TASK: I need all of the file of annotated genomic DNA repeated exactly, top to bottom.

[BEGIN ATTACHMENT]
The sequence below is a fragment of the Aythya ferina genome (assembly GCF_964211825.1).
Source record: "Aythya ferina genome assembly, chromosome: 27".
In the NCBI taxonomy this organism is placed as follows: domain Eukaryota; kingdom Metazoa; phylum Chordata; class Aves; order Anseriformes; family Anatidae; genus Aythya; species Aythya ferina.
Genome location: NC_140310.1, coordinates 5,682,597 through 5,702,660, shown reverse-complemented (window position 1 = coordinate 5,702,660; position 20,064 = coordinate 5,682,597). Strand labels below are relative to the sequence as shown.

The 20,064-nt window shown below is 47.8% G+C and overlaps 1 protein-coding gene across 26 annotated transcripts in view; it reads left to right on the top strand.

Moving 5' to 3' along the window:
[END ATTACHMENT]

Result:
The sequence below is a fragment of the Aythya ferina genome (assembly GCF_964211825.1).
Source record: "Aythya ferina genome assembly, chromosome: 27".
In the NCBI taxonomy this organism is placed as follows: domain Eukaryota; kingdom Metazoa; phylum Chordata; class Aves; order Anseriformes; family Anatidae; genus Aythya; species Aythya ferina.
Genome location: NC_140310.1, coordinates 5,682,597 through 5,702,660, shown reverse-complemented (window position 1 = coordinate 5,702,660; position 20,064 = coordinate 5,682,597). Strand labels below are relative to the sequence as shown.

The 20,064-nt window shown below is 47.8% G+C and overlaps 1 protein-coding gene across 26 annotated transcripts in view; it reads left to right on the top strand.

Moving 5' to 3' along the window: